For the past 35 years, Wilson's theory of local political culture has influenced many students of policing and has greatly contributed to the erudition of American police practices. Wilson, based on empirical study, found that variation in the structural arrangements of police organizations could be explained by examining the local political culture of the municipalities in which they are located. Police departments in cities with a professional form of government, for example, focused more on law enforcement activities and had a more bureaucratic structure than agencies residing in cities with a traditional form of government which focused more on order maintenance activities and, correspondingly, had a less bureaucratic structure. The purpose of this paper is to test the utility of Wilson's theory in today's police organizations. Data collected from a sample of large, municipal police departments were included in the analysis. The findings suggest that the relationship between local political culture and police organizational structure that Wilson identified many years ago has indeed attenuated. The sample of large municipal police agencies, finds no relationship between local political culture, as measured by Wilson, and four dimensions of organizational structure: formatization, vertical differentiation, functional differentiation, and centralization.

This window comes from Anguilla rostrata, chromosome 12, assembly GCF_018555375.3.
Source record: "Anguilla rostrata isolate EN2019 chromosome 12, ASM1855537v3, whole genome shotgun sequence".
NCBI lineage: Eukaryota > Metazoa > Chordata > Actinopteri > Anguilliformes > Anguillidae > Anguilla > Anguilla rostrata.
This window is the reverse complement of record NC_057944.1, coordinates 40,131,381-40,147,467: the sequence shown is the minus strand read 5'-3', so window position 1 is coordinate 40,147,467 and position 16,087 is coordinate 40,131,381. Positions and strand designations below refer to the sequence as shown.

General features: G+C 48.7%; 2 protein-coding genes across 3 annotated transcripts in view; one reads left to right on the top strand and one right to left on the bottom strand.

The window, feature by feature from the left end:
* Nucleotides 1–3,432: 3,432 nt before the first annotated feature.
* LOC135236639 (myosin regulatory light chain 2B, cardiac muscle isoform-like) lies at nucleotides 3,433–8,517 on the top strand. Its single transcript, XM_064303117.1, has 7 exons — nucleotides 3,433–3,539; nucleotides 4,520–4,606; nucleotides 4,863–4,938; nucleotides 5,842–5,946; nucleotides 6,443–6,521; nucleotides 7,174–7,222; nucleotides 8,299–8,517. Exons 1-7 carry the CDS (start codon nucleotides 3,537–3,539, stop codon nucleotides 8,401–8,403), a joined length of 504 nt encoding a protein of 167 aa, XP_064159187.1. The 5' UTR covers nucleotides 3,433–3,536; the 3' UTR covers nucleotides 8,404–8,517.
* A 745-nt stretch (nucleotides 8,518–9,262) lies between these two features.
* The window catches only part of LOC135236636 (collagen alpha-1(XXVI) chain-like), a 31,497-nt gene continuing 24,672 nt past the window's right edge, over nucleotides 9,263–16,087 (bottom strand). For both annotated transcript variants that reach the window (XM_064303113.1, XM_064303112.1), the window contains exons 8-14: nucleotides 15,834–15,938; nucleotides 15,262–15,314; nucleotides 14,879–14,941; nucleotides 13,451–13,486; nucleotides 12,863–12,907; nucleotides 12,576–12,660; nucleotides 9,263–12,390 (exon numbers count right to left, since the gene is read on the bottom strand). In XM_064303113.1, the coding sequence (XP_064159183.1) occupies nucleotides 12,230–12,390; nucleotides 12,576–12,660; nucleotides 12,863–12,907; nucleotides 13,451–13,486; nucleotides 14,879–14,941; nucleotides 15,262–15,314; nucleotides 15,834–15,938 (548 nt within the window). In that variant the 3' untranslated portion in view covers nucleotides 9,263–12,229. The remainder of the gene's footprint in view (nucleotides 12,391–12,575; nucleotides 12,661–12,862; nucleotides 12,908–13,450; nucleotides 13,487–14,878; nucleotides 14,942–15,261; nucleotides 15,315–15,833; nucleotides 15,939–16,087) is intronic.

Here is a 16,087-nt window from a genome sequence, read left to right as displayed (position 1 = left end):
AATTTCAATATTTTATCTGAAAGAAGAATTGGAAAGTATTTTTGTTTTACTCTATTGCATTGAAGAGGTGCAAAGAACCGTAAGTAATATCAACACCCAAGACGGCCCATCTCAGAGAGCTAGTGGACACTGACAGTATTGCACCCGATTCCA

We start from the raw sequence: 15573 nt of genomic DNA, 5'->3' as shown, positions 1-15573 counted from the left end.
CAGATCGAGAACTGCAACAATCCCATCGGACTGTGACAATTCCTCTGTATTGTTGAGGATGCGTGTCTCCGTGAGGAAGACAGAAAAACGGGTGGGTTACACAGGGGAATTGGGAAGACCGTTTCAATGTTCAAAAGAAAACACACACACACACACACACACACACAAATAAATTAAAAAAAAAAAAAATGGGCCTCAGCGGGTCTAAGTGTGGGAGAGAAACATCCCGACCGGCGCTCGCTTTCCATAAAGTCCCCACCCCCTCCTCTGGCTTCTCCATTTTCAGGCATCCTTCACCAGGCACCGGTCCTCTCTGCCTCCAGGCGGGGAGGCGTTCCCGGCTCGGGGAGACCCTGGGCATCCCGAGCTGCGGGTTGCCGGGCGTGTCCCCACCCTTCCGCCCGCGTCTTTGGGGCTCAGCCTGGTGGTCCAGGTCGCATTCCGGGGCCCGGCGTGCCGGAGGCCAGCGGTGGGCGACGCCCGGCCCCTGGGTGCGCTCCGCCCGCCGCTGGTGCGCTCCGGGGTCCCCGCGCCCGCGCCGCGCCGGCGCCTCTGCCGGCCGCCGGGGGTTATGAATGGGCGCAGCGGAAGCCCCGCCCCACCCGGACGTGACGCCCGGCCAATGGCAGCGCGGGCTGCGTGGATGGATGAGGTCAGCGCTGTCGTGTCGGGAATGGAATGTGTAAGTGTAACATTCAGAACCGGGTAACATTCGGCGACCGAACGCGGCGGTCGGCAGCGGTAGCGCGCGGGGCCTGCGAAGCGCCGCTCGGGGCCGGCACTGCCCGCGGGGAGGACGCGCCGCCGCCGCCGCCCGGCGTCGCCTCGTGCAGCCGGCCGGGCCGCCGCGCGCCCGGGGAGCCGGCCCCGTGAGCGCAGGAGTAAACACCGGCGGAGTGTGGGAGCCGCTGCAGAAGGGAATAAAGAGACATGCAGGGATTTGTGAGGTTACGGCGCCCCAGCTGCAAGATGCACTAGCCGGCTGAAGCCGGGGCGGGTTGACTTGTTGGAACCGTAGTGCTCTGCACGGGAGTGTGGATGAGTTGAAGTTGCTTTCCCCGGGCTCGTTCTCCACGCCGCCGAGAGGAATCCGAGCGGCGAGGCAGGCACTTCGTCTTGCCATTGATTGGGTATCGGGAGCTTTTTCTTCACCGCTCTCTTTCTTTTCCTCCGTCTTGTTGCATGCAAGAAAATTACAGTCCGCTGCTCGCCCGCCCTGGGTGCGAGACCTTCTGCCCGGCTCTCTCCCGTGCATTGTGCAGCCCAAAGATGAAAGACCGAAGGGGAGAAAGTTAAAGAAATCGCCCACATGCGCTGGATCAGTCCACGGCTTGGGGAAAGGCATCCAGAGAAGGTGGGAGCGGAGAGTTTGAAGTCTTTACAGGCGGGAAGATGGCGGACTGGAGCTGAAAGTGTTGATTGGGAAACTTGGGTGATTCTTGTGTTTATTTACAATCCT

- Organizational culture
- Organizational structure
ASJC Scopus subject areas
- Pathology and Forensic Medicine
- Public Administration